Honey has been humankind’s most potent source of sweetness since time immemorial. In our own Western Cape, ancient rock art from thousands of years ago, depicts early hunter-gatherer societies raiding bees’ nests.
The popularity of honey has never really diminished even though at times it’s been considered as nothing more that sugar water. Increasingly, however, scientists are re-appraising its potential health benefits, trying to understand the value of the enzymes, vitamins, minerals and organic compounds the viscous liquid contains.
But the sweetness of honey aside, it’s the spectrum of colours and array of flavours that food-lovers also find so pleasing. The wine-making term “terroir” is now often bandied about when referring to different honeys because the aromas and flavours can so strongly invoke or capture a sense of place.
The Western Cape is no exception when it comes to producing honeys that vary in delectability or intensity. From the perfumed multiflora fynbos honeys that can be medium or dark in colour to sugar gum honey, with its often-startling lightness, our local honeys easily match the best in the world. Even honeys derived from West Coast wildlflowers, with their occasionally eccentric medicinal flavours, are highly sought after.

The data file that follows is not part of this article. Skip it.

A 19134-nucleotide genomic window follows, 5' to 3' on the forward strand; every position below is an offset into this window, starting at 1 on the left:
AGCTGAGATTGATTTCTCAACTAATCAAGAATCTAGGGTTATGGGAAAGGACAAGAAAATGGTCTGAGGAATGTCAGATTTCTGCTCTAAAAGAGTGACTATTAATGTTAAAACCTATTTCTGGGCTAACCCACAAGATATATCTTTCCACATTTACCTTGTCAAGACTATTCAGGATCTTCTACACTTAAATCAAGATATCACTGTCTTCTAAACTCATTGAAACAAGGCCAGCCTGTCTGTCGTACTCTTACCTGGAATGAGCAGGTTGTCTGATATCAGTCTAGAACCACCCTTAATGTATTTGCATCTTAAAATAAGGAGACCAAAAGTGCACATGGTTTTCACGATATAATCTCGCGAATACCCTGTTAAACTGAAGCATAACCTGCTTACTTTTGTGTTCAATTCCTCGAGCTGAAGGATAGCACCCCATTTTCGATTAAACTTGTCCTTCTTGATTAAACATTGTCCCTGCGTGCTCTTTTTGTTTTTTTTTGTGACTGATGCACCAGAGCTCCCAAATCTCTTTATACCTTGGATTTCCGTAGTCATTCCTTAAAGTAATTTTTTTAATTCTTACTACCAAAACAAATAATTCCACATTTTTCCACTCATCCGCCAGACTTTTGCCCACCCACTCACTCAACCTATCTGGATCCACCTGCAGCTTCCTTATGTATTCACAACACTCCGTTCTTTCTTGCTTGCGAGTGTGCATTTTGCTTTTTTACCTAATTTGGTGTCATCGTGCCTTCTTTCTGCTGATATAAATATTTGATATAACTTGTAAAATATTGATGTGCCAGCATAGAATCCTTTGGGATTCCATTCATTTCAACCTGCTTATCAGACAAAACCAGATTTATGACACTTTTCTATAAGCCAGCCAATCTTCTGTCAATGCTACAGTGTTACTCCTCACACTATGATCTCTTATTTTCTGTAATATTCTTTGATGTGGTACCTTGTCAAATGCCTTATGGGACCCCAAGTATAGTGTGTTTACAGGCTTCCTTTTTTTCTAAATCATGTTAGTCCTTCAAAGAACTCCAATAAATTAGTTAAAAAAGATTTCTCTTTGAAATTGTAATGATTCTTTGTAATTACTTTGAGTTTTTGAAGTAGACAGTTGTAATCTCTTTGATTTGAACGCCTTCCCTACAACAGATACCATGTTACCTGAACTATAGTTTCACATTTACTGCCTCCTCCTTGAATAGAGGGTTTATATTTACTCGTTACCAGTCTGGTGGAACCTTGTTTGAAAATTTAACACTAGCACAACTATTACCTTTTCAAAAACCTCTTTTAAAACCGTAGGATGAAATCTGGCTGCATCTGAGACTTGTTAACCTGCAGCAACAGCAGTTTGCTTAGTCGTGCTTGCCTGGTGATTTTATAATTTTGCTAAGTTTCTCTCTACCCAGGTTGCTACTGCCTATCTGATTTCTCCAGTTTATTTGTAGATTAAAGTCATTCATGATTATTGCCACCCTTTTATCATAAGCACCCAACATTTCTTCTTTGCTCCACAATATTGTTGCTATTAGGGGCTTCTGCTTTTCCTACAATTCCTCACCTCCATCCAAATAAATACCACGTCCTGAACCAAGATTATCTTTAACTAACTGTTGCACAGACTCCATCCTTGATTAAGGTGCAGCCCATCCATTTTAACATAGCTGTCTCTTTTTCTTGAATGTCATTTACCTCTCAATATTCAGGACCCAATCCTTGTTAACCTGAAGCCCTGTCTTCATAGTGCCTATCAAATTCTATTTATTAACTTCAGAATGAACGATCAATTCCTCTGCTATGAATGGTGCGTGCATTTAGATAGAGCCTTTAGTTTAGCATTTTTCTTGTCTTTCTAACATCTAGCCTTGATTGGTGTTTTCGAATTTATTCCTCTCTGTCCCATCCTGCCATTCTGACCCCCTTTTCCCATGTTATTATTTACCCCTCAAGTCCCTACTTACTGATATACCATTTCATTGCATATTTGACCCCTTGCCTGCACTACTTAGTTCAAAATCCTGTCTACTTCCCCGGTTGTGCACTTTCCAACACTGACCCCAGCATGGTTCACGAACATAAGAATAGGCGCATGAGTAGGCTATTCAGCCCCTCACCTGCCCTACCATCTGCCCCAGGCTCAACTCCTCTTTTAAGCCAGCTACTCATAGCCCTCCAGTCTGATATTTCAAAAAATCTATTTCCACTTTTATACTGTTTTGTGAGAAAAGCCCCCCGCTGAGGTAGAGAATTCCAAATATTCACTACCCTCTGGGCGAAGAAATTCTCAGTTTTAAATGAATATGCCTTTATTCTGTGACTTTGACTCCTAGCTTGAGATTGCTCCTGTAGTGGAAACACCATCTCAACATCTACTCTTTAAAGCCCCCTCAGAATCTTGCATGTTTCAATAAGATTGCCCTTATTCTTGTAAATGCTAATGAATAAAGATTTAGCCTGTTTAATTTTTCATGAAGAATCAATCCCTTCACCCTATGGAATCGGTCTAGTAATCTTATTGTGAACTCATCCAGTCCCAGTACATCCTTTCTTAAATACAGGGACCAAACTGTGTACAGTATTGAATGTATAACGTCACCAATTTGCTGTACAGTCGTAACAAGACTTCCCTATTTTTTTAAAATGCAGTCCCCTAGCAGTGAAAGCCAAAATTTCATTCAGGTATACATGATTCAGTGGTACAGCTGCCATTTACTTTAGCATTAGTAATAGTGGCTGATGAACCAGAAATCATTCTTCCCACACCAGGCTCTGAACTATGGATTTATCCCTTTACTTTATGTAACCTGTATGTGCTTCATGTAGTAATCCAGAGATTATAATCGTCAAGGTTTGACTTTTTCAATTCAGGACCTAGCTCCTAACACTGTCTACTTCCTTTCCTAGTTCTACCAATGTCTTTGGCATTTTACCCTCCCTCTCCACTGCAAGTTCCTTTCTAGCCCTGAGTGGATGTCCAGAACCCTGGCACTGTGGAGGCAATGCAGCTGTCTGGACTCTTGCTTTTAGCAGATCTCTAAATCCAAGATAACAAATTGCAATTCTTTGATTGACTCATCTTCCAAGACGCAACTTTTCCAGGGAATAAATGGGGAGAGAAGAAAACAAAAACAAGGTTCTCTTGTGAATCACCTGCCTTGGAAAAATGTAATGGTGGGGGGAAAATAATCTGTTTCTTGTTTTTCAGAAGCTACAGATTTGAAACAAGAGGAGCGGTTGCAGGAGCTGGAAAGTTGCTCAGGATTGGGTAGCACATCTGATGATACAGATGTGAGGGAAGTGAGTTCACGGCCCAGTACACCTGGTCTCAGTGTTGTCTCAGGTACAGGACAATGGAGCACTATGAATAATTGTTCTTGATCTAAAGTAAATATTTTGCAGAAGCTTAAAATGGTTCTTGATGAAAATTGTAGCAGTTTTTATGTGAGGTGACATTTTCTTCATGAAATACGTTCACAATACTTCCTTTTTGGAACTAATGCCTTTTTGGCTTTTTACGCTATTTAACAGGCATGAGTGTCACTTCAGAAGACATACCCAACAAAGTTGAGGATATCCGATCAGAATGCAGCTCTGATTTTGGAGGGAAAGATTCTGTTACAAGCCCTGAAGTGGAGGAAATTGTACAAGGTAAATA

As local beekeepers, the onus is on us to ensure that the honey produced in the Western Cape is a true reflection of the complexity, goodness and tastiness offered by our famed indigenous bees and flora.
Together with the WCBA, the Stellenbosch-based Food & Allergy Consulting & Testing Services, FACTS, is on a quest to ensure that honey of the finest quality is produced in the Western Cape. The following articles have been prepared by FACTS’s food scientists.
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